In 1994, Ngarra made a simple proposition to his old friend, anthropologist Kevin Shaw; “I want to become a big artist.” Despite Shaw’s protestations that “I don’t know anything about art”, Ngarra was insistent, telling him “Well, you had better find out.” The pair embarked on a 1600 kilometre four-wheel drive journey to collect ochre from places that Ngarra had visited on foot and on horseback more than twenty years before. With Ngarra’s extensive bush knowledge they were able to collect over twenty separate colours. Later, Ngarra reflected with pride, “I had 23 Kimberley bush ochre colours. Most people only know five or ten bush ochre colours.” For his first works, Ngarra used this broad palette to decorate traditional wooden bowls known as kudi. These kudi were designed along two sets of principles: the first being decorated in the ‘old style’ taught to him by Muelbyne and Larlgarlbyne, and the other bearing innovative designs that revealed Ngarra’s earliest transformations of his knowledge of the Ngarrangkarni (Dreaming), country and mythology into visual imagery.
When age and illness made collecting and grinding ochres too difficult, Ngarra switched to acrylic paints, where he immediately shone as a master colourist. Ngarra colour-mixed his own paints to produce an endless and stunning array of colour combinations. His dedication and integrity to both his art and culture inspired his peers and Ngarra became a formative influence on several artists including Mick Jowalji and Jack Dale.
A lifelong smoker, emphysema and the weariness of age gradually restricted Ngarra’s movement and forced him to retire from painting in 2002. A lifelong perfectionist, he felt frustrated at his physical inability to make his paintings “clean and lively.” However, it was not long before he returned to his art practice, but his fragile health dictated that he restrict himself to producing small, delicate works on paper. He made the medium his own, and this late revival represented a second flowering in his career as a painter. In the final four years of his life, Ngarra devoted most of his waking hours to his works on paper, producing his most sustained body of works.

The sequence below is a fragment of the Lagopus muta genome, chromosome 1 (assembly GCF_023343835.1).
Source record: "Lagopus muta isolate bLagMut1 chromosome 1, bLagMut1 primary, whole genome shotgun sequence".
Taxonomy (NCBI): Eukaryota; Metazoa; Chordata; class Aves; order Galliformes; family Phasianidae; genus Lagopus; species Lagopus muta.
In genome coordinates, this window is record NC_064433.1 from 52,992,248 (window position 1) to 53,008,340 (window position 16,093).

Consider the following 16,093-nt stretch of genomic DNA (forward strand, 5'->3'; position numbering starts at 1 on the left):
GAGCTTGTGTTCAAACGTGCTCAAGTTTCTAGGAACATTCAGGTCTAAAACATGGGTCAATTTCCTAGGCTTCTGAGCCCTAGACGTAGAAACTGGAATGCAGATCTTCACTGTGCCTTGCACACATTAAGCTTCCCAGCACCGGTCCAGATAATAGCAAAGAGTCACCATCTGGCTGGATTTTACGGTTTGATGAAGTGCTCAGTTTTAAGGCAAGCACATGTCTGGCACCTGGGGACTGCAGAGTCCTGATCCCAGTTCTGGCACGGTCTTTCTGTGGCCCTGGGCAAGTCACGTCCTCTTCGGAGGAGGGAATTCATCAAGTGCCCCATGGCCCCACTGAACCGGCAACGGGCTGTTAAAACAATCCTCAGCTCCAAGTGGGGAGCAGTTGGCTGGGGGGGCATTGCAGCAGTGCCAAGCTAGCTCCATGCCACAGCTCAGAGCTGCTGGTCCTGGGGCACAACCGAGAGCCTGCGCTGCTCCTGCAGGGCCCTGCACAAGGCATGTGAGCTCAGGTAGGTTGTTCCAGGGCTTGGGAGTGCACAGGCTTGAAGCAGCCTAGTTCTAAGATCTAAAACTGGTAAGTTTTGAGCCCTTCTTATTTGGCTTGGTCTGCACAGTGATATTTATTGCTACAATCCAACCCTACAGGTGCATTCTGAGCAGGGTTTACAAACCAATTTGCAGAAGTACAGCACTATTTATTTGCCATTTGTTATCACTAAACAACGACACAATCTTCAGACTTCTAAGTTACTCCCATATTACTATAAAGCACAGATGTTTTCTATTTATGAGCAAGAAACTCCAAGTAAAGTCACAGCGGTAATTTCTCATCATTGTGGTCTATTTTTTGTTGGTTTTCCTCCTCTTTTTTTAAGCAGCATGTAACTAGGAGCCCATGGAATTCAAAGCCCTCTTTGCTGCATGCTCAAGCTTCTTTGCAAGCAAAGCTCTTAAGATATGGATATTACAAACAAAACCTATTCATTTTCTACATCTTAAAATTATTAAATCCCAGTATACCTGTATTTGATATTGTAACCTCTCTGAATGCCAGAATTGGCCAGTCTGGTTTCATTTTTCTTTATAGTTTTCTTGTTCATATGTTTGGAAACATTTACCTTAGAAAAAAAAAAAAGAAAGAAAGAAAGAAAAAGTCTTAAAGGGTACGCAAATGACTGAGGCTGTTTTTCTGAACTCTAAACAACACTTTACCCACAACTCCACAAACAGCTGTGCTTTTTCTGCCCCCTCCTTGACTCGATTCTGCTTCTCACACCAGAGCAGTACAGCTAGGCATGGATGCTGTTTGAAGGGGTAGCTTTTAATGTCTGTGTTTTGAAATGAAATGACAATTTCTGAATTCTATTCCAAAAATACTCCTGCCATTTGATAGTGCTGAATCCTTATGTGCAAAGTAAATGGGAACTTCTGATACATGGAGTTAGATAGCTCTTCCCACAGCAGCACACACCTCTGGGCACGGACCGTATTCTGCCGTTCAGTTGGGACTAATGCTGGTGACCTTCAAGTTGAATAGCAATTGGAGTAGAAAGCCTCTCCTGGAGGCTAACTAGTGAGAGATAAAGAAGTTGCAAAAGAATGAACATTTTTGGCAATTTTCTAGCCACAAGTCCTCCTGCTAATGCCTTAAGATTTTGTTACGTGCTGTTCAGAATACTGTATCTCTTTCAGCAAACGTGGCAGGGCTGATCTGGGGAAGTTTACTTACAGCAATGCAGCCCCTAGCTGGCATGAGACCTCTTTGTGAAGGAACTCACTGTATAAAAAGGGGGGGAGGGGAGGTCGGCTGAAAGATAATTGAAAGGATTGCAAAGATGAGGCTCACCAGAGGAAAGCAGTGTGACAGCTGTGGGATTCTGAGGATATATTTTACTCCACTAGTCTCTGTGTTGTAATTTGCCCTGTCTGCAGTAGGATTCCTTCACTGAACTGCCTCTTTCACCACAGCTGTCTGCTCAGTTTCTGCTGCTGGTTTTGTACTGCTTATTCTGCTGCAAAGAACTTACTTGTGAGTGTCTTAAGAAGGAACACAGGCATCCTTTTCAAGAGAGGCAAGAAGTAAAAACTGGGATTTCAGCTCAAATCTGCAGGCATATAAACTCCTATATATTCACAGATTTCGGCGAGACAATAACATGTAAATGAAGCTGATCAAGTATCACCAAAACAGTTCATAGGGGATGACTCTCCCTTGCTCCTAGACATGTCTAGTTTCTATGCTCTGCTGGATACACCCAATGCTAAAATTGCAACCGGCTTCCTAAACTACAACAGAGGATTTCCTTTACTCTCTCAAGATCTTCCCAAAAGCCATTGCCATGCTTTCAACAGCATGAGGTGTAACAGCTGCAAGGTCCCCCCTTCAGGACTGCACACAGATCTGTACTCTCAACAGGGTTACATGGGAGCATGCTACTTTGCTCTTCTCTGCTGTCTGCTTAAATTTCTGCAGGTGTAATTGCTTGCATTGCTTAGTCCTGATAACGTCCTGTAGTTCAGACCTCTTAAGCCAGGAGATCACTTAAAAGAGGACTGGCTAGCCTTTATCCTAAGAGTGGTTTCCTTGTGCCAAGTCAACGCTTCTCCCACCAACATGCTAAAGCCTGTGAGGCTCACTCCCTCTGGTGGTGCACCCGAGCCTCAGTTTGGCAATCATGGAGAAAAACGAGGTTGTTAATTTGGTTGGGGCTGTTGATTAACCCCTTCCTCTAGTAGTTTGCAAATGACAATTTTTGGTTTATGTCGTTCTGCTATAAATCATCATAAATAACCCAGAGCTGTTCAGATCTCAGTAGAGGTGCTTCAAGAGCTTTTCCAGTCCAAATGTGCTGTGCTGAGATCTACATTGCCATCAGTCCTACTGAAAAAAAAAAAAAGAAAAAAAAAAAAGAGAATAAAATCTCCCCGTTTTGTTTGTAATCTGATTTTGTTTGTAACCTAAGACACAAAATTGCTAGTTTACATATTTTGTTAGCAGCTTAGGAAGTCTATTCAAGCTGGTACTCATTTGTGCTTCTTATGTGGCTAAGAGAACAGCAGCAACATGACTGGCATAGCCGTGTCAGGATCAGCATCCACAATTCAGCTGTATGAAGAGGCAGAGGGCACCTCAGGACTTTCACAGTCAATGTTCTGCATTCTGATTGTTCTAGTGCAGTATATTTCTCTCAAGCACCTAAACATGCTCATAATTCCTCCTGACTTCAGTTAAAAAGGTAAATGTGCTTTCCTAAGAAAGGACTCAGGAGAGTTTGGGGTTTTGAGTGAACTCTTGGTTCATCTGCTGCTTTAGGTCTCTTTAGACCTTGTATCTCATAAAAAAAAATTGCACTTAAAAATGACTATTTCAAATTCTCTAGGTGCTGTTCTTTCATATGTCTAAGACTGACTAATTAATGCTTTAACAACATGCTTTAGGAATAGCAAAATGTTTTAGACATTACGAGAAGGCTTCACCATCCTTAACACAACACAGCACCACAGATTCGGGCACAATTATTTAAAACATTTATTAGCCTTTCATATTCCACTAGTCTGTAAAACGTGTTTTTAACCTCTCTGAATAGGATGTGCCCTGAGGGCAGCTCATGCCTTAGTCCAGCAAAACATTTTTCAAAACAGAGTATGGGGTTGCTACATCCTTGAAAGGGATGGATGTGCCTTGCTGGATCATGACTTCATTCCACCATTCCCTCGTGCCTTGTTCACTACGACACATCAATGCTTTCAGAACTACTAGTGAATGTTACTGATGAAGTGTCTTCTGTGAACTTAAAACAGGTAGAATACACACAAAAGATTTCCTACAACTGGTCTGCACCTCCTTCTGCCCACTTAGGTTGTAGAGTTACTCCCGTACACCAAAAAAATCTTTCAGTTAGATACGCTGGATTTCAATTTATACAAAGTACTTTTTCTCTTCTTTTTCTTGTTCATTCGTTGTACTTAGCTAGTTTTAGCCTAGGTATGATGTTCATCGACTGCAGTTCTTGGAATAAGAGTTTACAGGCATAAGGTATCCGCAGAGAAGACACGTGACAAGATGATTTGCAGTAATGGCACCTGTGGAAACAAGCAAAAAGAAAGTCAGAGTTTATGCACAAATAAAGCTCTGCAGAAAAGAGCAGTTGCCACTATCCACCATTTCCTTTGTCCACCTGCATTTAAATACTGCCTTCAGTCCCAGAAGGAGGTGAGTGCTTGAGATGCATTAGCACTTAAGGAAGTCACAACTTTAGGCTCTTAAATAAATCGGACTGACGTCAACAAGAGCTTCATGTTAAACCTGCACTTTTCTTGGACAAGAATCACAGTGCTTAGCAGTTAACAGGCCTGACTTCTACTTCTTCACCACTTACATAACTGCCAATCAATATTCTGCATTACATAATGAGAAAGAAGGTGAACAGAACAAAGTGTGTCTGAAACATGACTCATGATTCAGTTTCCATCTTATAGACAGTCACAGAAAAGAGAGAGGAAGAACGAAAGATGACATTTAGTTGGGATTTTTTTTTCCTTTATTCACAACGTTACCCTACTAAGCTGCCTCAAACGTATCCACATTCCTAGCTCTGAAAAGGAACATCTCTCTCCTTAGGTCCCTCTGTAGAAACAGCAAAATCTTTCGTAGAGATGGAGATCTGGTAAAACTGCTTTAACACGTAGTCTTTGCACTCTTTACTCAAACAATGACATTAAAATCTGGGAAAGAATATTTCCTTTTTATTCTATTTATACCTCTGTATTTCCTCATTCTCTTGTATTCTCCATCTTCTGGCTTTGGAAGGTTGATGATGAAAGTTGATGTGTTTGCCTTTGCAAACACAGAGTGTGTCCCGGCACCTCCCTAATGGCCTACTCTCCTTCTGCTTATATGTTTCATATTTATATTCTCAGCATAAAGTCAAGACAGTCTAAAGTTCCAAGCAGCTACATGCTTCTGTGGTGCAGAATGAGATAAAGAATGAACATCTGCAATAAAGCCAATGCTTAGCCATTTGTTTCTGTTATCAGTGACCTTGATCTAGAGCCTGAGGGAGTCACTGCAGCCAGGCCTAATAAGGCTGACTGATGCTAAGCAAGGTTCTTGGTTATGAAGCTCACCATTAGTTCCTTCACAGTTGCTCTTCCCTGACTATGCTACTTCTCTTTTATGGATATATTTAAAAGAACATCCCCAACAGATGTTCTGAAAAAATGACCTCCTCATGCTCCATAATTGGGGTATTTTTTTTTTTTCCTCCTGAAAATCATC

Ngarra’s paintings transform elements of his traditional culture and life into compelling visual and political statements. To Ngarra, painting presented both a personal and political mission to record his “really bush contracts” in the face of corporate development and the disappearance of traditional culture. And yet, they are equally defined by their visual inventiveness, their humour and wit and their joyful sense of experimentation. Ngarra’s privileged cultural position meant that he felt free to innovate and adapt his imagery for visual or allegorical effect. When asked to describe the motivation behind one of his paintings, he disarmingly replied, “I’m just fucking about to see what the idea looked like.”
Ngarra was a unique individual: an artist whose work spoke of ancient knowledge systems, whilst maintaining an entirely contemporary vision of artistic experimentation and innovation. As Shaw noted, he was “one of the few remaining people on earth who lived through the superimposition of pastoral capital over the hunter-gatherer way of life.” This very fact gives his work a historical and cultural significance that is yet to be fully appreciated. But one cannot overlook the singular artistic vision that is reflected in his works, which sparkle with the fire of artistic experimentation. On 1st November 2008, Ngarra died peacefully in his Derby home from complications secondary to pneumonia. He left the world with a body of works whose power may take several generations to truly comprehend.